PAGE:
Once the infrastructure is in place or the blueprint outlining the infrastructural development with timelines, responsibilities and milestones is determined, destinations must carry out research to identify channels, communities and influencers within those channels and communities and develop content that resonates with those influencers and those communities.

Prospects from different industries from different parts of the world have different requirements for value. Sarawak corridor of renewable energy (SCORE) on Borneo is targetting ten core industries. Those industries are as diverse as Aluminum, Aquaculture, Fishing, Glass, Timber and Tourism. Such diverse industries with their different requirements for value, will seek information from and be influenced by completely different environments.

Identifying those requirements is mission critical, without it destinations are guessing and the success of a destination brand should not rely on guesswork. So destinations must talk to prospects and customers from each segment. Find out what value they seek and determine if the destination can deliver that value.

To avoid wasting valuable resources on advertising and marketing that is lost in the clutter, it is important to determine what online communities they inhabit and who or what influences them. Also identify why investors chose the destination. And talk to lost customers and find out why they chose another destination over yours.

At the same time, internal brand research must identify what are the core brand values of the destination and how will they be communicated internally so that the whole organization is on brand and understands the role they play in the successful implementation of the brand. And it is critical that the core brand values are developed with customers in mind and not from the destinations point of view.

The analysis and data from this key research will form the foundations of the destination brand strategy. And only once the brand strategy is developed can the implementation begin. The implementation must not neglect citizens and their communities who will be impacted by the changes to their environments.

There will be positive and negative implications for communities and these must where possible be predicted and dealt with accordingly. If they cannot be predicted, they must be dealt with in a consistent, transparent and confident manner. It is important for destinations to understand from the outset that without citizen and other stakeholder buy in, the destination will not succeed.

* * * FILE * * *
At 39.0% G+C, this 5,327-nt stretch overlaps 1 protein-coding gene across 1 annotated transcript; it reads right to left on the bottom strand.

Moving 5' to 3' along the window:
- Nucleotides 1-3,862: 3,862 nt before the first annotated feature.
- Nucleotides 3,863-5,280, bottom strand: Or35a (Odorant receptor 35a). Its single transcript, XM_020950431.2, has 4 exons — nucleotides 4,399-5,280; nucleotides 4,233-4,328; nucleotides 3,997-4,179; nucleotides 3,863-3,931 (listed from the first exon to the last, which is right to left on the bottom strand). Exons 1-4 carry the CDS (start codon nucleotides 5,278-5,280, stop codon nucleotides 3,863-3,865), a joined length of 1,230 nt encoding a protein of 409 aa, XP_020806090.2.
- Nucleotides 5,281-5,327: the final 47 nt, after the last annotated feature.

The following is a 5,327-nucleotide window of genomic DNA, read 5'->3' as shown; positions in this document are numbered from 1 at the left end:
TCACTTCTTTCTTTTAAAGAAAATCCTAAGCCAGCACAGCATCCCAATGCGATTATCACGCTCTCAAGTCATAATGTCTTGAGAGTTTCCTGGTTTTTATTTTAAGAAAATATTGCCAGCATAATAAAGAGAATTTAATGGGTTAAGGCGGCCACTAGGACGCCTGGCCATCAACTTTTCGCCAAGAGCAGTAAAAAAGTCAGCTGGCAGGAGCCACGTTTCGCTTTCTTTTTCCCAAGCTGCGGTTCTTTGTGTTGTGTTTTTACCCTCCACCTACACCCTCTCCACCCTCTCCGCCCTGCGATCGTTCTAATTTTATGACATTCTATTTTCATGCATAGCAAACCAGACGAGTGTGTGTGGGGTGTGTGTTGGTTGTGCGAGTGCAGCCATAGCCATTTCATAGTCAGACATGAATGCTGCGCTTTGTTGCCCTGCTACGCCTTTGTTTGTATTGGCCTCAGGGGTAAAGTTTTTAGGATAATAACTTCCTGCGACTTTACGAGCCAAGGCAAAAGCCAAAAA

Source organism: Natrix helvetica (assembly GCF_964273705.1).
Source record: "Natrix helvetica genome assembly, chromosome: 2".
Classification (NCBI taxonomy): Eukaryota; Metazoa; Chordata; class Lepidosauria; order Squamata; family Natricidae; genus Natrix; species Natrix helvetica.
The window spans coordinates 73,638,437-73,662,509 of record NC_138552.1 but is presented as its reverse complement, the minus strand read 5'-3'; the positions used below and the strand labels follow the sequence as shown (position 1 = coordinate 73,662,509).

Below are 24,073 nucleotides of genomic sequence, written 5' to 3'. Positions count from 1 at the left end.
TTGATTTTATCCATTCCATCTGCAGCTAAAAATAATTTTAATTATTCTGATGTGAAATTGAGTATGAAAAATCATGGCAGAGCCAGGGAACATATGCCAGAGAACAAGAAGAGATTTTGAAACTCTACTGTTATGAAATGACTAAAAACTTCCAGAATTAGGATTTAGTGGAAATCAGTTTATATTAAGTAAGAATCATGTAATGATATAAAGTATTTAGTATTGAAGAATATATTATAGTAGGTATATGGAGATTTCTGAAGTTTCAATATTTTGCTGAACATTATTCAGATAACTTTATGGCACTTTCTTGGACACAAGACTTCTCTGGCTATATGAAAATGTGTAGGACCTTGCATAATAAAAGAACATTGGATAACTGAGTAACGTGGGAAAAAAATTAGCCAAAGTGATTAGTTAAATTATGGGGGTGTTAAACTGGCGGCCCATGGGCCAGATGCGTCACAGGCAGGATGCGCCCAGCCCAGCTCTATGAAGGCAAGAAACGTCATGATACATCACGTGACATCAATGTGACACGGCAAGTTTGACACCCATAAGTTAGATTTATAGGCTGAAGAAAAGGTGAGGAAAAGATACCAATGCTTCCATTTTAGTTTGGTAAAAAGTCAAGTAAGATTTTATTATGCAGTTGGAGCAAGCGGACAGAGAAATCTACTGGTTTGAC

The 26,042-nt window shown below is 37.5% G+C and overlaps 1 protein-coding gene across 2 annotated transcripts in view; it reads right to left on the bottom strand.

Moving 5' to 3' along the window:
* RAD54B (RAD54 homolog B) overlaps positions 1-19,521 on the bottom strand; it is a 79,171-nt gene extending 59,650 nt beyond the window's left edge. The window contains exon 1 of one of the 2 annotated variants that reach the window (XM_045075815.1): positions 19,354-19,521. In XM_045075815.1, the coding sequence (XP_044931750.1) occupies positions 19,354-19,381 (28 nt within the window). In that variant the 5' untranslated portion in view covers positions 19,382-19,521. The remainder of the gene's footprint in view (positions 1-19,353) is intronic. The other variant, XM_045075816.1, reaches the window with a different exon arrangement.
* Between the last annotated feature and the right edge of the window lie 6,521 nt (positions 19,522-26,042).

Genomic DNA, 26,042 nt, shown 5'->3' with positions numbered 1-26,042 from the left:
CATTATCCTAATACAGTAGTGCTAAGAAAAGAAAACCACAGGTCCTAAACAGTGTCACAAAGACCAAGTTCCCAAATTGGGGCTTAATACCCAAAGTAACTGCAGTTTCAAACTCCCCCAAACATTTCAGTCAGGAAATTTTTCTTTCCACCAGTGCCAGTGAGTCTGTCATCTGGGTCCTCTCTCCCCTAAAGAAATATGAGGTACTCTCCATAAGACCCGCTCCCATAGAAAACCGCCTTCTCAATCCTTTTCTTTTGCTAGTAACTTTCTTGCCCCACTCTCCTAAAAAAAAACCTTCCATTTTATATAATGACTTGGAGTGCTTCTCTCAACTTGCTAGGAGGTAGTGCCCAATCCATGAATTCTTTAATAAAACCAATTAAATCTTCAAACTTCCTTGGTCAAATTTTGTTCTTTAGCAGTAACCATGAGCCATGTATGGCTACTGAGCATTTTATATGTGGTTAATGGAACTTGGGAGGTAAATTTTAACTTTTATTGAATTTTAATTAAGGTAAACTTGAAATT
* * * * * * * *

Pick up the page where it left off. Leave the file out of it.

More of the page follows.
Increasingly fragmented media, the Internet and an increase in leisure time activities make it harder to reach consumers via traditional media. Destinations must look past the traditional broadcast approach to generate interest in the destination.

One destination in South East Asia purchased a double page spread in the International Herald Tribune to market the destination. The feature was really well written, with top quality images and provided a comprehensive overview of the destination. But the feature made the common mistake of trying to tell everyone about everything.

This approach hopes that the advertisement or feature will be seen by the right people at the right time and that they will invest the time required to read through the substantial feature in the hope that there will be something relevant to them. The problem is that there are lots of competitors doing the same thing and moreover, how many senior executives are willing to invest time reading such articles?

This particular feature also made the mistake of not including any tracking tool to identify the number of responses. Any marketing efforts must include tools to measure their effectiveness because if you don’t track the effectiveness of your marketing efforts, how do you know which ones are working and which are not?

Communications must also take into account changes in consumer behaviour and look past the traditional media channels with an emphasis on the Internet and Social Media. And this will require a comprehensive change in the thinking of CEOs and others tasked with developing a destination brand as it requires ongoing engagement with consumers rather than a traditional broadcast approach.

To be successful, destination brands must now adapt to these emerging business and customer imperatives. Imperatives that include a special emphasis on the right research and the right data collection and analysis, effective customer, channel and employee communications, operational excellence, accountability, service and the ongoing ability to meet customer requirements.

The potential rewards are huge but the stakes too are high and with competition coming from all angles, destinations will only get one shot at building a successful destination brand.

How to sustain a family retail brand


The picture below was taken in 1912 in Oxford, UK a city about 60 miles to the North West of London. It features Gill & Co, an ironmongers and a branch of J. Sainsbury, a food store.

Gill & Co was established in 1530 during Henry VIII’s reign. At the time it was the first ironmonger in the country. It has been in business ever since and has witnessed the English Civil War, two World Wars, a couple of global economic depressions, three recessions, the birth of the railway, the car, powered flight, electricity, the Internet and more.